“Your question is not stupid, but it answers itself. Look…oh, wait. It’s time for an apéro or some wine,” and I think, well, fair enough, and drinks on Joe for the tour and the blue streak of private history. He points across the street. And there we go, straight as two arrows, if arrows can dodge bikes and motos which always scare me more than trucks and buses in Paris, walk on to the terrace of the café where a pretty not quite middle-aged waitress says, “Salut, Paul,” kisses him right cheek, left cheek, and puts us at the table I’d been hoping for, just out of the evening, slanty sun. A minute or two later, she has brought us a bottle of white Mâconnais, and he says, “On me”—and a good thing I am sitting down. We pour, drink, smile. I wait.
“Look, I was saying your question isn’t stupid. But you know the answer already, or most of it. I actually could tell you about the names behind the streets, most of them, but that’s not interesting. They may have been great men and women, but they have become street signs. No one cares about them today, no one has for years. Does anyone crossing rue Cambronne or walking along rue du Temple think of Napoléon’s stupid wars or corrupt mediaeval knights? You understand, Joseph, I read history, I have a lot of books. I have read about your Civil War. That kind of history teaches us concepts, tells us the ideas and often the foolishness that make our societies what they are today. But they don’t tell you about Rosalie—and Rosalie lets you know that sixty years ago, right after the war, right around the corner, people were curious, sexual, desperate to escape from boring marriages, full of adventure. She tells me why to this day I eat better coq au vin, made to the recipe of an illiterate country woman, than you can buy in a Michelin three-star. That’s not worth knowing?”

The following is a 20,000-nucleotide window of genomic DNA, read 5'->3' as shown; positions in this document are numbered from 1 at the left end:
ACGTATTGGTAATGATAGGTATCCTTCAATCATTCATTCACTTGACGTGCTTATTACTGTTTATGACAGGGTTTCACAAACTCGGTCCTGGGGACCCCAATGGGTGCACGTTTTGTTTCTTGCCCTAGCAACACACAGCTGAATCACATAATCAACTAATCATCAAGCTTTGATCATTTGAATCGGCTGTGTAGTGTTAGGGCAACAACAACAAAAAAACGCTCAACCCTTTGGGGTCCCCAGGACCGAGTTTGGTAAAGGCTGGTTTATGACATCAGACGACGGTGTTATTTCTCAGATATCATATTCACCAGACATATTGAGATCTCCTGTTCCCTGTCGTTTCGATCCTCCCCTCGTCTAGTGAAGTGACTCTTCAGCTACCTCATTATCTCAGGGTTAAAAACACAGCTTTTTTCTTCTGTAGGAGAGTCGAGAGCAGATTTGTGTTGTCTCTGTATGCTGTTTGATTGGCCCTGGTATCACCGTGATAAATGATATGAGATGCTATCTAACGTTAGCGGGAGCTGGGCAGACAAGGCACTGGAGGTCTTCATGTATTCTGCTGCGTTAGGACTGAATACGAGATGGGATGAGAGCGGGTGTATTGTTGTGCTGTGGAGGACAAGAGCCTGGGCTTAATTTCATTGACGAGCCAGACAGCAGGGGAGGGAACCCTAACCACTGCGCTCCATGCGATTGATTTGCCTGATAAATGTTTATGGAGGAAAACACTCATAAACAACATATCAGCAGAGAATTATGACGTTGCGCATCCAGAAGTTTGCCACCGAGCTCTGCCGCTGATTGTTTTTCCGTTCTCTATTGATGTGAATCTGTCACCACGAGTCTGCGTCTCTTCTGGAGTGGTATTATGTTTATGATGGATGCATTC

So, I was wrong, Paul. You aren’t the mayor of the quartier. The curator, maybe, or the docent? “It’s not a museum, and I’m not so important. The janitor, let’s say, trying to keep the place decent, or maybe just the night watchman.” And… and then, after? “I hope for the best. I have a son and two daughters.” In the quartier? “Where else?”
© Joseph Lestrange
© Joseph Lestrange is an American writer who has contributed many stories about Paris life published by BonjourParis, which you can read by clicking on his name.
"Old Woman" ©sparrow_sparrow